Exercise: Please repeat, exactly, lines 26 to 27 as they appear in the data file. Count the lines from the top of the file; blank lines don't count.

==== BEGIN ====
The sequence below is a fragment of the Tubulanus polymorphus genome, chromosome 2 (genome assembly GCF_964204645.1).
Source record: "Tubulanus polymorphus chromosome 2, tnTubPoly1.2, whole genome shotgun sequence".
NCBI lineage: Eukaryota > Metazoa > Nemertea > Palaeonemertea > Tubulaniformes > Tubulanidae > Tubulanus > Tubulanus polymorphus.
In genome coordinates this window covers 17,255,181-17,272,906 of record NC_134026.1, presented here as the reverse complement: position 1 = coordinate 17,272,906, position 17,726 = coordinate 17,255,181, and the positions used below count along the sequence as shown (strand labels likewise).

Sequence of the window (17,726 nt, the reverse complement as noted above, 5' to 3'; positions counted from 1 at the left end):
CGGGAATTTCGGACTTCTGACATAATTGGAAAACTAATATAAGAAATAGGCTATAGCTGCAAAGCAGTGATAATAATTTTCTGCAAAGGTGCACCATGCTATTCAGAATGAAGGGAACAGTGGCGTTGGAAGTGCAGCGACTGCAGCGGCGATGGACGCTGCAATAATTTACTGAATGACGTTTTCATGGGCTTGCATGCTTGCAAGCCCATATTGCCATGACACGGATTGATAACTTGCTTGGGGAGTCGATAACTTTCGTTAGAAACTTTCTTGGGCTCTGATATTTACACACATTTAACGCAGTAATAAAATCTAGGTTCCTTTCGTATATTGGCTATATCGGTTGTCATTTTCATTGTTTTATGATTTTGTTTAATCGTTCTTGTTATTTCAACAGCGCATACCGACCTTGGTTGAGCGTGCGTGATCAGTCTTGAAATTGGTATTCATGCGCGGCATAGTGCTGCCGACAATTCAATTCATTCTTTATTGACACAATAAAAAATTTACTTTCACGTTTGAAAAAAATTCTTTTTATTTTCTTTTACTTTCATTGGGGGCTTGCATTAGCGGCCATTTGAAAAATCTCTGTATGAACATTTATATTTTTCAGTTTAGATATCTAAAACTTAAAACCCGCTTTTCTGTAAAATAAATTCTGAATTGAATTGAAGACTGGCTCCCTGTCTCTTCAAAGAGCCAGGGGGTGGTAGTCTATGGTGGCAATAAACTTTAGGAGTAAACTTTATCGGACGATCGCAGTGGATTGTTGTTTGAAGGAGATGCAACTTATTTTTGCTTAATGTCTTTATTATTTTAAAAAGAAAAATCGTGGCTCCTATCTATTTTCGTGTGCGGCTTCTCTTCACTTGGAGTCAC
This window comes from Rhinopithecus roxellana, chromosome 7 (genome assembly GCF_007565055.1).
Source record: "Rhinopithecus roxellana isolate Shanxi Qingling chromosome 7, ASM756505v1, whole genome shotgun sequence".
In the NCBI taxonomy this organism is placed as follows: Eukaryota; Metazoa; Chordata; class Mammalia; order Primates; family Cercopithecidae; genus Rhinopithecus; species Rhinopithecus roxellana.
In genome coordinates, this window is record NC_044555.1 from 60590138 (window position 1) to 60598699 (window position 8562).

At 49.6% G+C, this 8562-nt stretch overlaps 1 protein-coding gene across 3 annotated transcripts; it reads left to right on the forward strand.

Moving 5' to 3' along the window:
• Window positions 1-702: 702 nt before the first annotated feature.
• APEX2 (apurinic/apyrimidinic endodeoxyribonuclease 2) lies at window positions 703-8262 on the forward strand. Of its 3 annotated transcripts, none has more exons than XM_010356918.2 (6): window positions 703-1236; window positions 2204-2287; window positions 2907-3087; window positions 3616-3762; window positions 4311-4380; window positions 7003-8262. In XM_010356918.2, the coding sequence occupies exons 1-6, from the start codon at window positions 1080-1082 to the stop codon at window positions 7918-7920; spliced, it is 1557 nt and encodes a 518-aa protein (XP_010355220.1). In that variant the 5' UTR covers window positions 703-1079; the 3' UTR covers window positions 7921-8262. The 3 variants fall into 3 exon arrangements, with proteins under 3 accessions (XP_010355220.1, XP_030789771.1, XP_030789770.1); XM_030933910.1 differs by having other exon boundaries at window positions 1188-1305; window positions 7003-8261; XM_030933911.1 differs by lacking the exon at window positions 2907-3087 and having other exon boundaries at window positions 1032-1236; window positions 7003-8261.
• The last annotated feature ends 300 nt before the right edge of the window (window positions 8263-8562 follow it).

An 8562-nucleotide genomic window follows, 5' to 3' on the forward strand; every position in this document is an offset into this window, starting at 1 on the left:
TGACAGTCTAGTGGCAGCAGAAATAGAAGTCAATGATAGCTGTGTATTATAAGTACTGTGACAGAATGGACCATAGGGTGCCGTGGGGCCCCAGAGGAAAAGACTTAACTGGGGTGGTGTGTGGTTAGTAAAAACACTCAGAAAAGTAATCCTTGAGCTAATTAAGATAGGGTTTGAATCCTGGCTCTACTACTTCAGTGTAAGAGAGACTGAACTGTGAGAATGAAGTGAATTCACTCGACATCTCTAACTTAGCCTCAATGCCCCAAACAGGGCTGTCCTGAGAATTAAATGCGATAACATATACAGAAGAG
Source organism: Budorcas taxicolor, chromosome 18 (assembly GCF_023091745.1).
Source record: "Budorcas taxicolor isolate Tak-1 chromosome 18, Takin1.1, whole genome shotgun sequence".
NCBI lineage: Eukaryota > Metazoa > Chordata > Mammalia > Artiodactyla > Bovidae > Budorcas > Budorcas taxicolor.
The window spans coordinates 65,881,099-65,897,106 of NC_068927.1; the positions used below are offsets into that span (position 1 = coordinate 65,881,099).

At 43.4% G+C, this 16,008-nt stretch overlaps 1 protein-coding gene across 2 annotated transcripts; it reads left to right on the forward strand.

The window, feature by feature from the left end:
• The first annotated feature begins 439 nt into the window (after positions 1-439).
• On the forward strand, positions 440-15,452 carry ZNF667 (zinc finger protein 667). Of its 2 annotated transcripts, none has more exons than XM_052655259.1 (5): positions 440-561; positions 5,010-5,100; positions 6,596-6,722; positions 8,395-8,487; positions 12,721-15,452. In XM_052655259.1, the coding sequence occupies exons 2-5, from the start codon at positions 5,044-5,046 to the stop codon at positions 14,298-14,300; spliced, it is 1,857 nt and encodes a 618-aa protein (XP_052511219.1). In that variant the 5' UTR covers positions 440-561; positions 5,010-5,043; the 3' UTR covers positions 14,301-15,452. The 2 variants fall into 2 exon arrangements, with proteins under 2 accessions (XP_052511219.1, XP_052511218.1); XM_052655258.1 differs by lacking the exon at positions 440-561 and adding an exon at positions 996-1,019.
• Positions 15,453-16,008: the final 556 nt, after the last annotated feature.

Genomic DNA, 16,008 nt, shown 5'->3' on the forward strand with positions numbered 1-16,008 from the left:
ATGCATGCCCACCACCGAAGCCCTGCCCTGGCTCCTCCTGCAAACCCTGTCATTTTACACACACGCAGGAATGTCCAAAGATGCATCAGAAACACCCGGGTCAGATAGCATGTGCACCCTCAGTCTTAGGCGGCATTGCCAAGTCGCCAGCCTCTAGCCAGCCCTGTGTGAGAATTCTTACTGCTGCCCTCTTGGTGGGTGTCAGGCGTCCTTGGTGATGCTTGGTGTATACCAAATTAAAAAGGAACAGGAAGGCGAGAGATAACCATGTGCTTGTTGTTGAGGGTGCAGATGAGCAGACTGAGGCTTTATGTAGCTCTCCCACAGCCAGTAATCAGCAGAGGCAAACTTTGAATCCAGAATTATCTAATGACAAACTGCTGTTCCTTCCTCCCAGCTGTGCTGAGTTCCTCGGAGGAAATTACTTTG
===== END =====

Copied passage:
• Positions 15,453-16,008: the final 556 nt, after the last annotated feature.

Genomic DNA, 16,008 nt, shown 5'->3' on the forward strand with positions numbered 1-16,008 from the left: